Scalable Scalable Vector Graphics: Automatic Translation of Interactive SVGs to a Multithread VDOM for Fast Rendering

Michail Schwab, David Saffo, Nicholas Bond, Shash Sinha, Cody Dunne, Jeff Huang, James Tompkin, Michelle Borkin

View presentation:2021-10-29T15:15:00ZGMT-0600Change your timezone on the schedule page
Exemplar figure, described by caption below
A SVG-based windmap implementation. It renders slowly with D3 and SVG, but, using SSVG, it renders really smoothly.
Fast forward

Direct link to video on YouTube:


Visualization Systems, SVG, Performance, Virtual DOM, Rendering, D3.js.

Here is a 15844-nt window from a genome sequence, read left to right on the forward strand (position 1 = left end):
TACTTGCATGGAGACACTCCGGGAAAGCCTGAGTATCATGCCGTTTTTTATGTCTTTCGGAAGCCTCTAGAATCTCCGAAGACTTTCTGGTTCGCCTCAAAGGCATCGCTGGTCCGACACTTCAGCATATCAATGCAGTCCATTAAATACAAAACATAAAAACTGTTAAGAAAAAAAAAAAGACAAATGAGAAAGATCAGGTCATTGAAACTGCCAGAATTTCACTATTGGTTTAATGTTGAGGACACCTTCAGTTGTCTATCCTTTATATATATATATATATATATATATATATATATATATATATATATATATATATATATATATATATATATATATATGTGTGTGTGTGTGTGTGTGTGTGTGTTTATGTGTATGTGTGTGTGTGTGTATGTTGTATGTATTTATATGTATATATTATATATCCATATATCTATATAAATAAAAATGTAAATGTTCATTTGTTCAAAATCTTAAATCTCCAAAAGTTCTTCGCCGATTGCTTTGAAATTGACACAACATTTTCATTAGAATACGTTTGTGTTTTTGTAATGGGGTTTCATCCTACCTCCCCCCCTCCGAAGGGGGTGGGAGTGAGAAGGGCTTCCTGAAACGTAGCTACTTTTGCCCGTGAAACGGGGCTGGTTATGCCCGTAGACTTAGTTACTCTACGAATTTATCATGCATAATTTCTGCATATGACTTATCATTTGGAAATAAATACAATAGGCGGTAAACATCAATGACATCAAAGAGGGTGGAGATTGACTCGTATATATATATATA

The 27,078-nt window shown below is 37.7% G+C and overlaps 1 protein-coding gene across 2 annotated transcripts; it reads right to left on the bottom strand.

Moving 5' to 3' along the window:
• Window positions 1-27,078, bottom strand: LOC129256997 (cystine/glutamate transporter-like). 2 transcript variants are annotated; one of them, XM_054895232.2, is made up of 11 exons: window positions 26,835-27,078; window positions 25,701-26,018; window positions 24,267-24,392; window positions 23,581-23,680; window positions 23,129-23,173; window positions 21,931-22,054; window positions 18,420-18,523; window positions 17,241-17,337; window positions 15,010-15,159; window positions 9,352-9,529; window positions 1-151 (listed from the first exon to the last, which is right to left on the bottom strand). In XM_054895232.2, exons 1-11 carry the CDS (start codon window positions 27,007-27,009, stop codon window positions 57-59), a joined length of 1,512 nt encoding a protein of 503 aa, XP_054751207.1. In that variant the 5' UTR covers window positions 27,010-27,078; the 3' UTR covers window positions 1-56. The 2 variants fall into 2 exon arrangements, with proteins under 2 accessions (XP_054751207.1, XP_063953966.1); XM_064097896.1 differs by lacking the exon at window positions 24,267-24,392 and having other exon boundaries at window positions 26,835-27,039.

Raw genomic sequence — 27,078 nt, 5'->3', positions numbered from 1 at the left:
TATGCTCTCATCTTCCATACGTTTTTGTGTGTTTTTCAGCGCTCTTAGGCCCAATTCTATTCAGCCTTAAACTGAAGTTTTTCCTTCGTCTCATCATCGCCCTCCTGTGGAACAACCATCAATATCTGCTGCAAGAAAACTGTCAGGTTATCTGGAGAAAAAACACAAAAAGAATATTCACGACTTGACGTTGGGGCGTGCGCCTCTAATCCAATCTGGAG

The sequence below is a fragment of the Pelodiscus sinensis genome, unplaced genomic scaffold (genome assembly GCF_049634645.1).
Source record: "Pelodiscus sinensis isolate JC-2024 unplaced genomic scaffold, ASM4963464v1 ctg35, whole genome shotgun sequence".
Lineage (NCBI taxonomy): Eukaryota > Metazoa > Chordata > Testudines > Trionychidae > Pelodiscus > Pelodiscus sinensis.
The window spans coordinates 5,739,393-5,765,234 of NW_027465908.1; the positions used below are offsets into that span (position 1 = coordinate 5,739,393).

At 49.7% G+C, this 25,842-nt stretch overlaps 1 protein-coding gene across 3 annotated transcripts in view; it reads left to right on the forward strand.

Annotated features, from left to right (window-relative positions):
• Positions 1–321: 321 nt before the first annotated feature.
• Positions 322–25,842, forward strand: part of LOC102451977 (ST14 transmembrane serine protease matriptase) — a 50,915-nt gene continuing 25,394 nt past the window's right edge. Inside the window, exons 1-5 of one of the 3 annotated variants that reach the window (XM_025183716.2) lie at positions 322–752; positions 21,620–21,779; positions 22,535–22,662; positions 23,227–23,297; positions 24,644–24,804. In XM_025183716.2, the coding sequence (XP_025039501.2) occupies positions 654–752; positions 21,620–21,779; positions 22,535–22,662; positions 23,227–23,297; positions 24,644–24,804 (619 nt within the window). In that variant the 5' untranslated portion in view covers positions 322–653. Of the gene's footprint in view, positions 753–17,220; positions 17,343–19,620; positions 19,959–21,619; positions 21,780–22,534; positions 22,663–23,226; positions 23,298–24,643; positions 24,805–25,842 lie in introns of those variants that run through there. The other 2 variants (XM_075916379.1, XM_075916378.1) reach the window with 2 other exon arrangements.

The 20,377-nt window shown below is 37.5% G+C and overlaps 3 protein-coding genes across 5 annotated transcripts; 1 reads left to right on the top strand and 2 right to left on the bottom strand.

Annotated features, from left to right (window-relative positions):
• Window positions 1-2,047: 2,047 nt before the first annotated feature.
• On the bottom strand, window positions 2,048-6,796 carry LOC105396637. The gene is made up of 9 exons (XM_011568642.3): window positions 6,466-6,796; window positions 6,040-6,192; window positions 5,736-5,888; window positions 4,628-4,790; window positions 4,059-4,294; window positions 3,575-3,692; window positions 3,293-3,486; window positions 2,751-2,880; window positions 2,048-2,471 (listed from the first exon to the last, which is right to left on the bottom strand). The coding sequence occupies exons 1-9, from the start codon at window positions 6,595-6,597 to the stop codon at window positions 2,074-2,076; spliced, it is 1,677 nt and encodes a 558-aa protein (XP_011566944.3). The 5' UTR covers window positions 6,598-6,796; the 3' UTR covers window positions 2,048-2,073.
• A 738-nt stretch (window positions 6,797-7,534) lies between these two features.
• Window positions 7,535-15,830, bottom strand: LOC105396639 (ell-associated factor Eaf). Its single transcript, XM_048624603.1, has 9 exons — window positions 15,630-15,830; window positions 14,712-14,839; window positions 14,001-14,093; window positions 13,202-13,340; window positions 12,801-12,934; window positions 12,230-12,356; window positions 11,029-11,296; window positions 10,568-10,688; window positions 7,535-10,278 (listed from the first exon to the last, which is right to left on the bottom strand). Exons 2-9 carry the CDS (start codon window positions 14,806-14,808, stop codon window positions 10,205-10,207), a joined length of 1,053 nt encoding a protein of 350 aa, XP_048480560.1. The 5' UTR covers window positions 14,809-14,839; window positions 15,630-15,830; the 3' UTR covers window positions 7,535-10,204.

The dominant markup language for Web visualizations - Scalable Vector Graphics (SVG) - is comparatively easy to learn, and is open, accessible, customizable via CSS, and searchable via the DOM, with easy interaction handling and debugging. Because these attributes allow visualization creators to focus on design on implementation details, tools built on top of SVG, such as D3.js, are essential to the visualization community. However, slow SVG rendering can limit designs by effectively capping the number of on-screen data points, and this can force visualization creators to switch to Canvas or WebGL. These are less flexible (e.g., no search or styling via CSS), and harder to learn. We introduce Scalable Scalable Vector Graphics (SSVG) to reduce these limitations and allow complex and smooth visualizations to be created with SVG. SSVG automatically translates interactive SVG visualizations into a dynamic virtual DOM (VDOM) to bypass the browser's slow `to specification' rendering by intercepting JavaScript function calls. De-coupling the SVG visualization specification from SVG rendering, and obtaining a dynamic VDOM, creates flexibility and opportunity for visualization system research. SSVG uses this flexibility to free up the main thread for more interactivity and renders the visualization with Canvas or WebGL on a web worker. Together, these concepts create a drop-in JavaScript library which can improve rendering performance by 3-9X with only one line of code added. To demonstrate applicability, we describe the use of SSVG on multiple example visualizations including published visualization research. A free copy of this paper, collected data, and source code are available as open science at